As the nation’s gaze is set on Baltimore, sociologists have begun to talk to the press about the massive peaceful protests, outbreaks of rioting and violence, and media depictions of the city as it mourns the death of Freddie Gray (as of today, Friday, May 1, ruled a homicide and under investigation). Much of the emerging public criticism is aimed at media sources and public officials depicting protests as nothing but violent, unfounded riots led by “thugs.” Stefanie DeLuca sees these language choices as important, telling the Washington Post,

I thought the governor calling Baltimore a “state of emergency” was a colossal fail. These framings don’t help us—they take away from the humanity of the people here who have grievances. It takes away from the incredible potential of a city that has been struggling and fighting for everything it has.

Paul Bagguley, whose work focuses on race and social movements, also spoke to the Washington Post, contributing to a piece on looting during riots. He focused specifically on how small outbreaks of crime can happen once large-scale, otherwise civil protests become riots:

During riots, the normal rules of behavior are suspended—participants often describe a sense of freedom—so that normal respect for private property is suspended. In addition, contemporary societies are consumer societies where one’s status and participation in society is defined by consumer goods, hence those excluded from consumption—the poor—are during riot conditions able to obtain valued items.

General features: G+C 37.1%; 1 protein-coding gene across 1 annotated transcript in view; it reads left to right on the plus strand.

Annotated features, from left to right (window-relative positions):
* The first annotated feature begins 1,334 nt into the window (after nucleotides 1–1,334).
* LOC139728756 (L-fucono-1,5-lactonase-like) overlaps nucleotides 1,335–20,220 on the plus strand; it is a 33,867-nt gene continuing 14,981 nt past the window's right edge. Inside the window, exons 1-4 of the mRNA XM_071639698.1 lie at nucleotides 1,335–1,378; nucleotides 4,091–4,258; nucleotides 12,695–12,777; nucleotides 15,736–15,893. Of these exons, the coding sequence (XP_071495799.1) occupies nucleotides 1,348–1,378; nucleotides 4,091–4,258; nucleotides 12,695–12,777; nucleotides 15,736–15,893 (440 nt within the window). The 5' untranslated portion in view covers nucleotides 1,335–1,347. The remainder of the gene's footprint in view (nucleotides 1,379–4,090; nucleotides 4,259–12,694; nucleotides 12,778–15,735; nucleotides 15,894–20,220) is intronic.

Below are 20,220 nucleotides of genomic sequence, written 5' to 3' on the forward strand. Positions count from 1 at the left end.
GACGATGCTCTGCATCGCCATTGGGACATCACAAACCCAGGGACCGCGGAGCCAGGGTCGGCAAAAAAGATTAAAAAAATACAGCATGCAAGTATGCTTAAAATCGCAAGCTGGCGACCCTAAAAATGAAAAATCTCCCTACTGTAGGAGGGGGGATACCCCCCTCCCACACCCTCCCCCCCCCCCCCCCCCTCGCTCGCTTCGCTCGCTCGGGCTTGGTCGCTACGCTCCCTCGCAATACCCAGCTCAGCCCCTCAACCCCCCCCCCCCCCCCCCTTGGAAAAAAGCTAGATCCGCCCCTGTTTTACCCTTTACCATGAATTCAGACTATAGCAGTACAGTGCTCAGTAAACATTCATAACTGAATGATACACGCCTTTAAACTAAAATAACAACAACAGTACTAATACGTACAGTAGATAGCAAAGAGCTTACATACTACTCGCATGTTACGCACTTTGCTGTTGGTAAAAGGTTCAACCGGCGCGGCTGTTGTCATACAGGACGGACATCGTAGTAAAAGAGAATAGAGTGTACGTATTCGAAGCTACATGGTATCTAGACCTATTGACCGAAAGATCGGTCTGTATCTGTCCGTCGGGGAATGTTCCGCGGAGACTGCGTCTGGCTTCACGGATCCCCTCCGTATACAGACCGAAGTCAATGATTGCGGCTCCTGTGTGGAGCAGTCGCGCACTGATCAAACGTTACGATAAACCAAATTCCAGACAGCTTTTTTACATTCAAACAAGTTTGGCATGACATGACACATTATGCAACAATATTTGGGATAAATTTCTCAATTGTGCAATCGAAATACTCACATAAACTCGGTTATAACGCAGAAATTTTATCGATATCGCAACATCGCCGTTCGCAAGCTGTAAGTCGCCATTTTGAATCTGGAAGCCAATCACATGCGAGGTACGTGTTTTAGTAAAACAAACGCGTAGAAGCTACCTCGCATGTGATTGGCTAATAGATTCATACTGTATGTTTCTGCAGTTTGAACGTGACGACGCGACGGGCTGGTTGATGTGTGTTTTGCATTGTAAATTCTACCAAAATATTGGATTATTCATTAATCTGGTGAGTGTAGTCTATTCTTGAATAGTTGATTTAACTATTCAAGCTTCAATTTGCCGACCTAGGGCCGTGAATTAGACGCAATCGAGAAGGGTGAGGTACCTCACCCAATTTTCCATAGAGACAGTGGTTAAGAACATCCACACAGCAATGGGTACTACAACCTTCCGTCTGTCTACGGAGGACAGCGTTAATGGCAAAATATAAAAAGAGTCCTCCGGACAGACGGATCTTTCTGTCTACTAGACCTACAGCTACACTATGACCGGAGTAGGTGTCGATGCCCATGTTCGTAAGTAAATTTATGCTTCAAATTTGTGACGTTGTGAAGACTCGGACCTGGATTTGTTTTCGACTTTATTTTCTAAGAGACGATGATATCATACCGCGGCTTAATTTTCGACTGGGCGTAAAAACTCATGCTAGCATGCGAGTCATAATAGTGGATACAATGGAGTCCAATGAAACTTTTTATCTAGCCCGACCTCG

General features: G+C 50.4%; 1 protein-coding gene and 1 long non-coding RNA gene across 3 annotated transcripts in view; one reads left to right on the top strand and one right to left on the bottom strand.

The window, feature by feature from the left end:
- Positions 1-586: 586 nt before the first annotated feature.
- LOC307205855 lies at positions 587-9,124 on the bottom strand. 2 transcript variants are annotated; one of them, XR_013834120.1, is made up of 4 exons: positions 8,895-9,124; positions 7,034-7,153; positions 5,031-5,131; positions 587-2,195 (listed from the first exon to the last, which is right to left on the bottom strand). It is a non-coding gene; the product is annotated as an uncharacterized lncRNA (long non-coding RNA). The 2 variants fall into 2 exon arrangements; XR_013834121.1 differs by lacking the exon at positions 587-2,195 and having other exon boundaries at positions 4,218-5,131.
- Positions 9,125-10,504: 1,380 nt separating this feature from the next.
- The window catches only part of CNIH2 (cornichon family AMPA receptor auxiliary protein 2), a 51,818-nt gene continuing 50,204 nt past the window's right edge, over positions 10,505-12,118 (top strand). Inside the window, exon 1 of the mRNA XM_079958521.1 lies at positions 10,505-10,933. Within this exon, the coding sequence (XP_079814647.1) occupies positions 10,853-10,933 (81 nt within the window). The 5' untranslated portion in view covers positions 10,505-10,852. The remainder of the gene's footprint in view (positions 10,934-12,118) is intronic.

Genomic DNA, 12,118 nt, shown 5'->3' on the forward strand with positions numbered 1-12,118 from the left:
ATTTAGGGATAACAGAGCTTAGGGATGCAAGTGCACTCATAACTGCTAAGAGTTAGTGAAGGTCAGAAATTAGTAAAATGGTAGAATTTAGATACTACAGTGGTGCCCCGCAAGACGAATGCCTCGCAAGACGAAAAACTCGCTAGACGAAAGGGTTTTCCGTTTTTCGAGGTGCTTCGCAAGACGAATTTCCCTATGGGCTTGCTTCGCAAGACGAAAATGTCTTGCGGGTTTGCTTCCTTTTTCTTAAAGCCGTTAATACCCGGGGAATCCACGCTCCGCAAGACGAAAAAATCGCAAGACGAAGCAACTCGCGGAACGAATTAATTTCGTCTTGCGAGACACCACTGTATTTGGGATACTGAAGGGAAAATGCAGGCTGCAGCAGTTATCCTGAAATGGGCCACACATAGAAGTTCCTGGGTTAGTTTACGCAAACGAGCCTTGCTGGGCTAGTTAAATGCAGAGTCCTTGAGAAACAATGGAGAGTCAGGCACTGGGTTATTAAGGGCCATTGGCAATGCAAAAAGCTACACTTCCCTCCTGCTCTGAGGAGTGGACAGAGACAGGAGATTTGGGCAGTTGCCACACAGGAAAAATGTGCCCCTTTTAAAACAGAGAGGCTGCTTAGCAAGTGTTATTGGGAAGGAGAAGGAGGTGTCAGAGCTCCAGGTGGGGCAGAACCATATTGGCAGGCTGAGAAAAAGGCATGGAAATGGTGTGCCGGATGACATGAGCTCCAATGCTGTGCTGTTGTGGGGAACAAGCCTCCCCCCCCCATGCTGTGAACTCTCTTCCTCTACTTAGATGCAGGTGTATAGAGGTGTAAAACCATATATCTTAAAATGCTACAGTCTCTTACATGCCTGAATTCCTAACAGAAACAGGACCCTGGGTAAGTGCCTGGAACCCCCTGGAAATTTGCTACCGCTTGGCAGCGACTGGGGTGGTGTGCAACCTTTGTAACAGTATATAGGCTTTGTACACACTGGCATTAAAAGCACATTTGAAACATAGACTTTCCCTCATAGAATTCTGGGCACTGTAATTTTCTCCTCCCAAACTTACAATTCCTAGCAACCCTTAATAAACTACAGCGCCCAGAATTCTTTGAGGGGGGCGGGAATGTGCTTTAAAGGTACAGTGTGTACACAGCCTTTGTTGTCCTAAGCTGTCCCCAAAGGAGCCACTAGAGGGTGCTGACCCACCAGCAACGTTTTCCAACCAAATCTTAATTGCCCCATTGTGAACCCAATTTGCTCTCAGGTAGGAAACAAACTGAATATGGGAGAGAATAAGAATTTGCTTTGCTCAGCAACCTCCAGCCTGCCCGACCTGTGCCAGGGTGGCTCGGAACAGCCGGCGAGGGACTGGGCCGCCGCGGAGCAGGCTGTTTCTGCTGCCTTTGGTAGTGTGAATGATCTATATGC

Other sociologists spoke more broadly to the systemic inequalities that have long divided Baltimore and put men like Freddie Gray in increasingly subjugated, vulnerable positions. In a recent article at Mother Jones, Peter J. Cookson explained how it’s not just physical segregation that creates and reifies inequalities in health, wealth, education, and incarceration, but also disparities in housing safety, extracurricular activities, and educational programs in schools.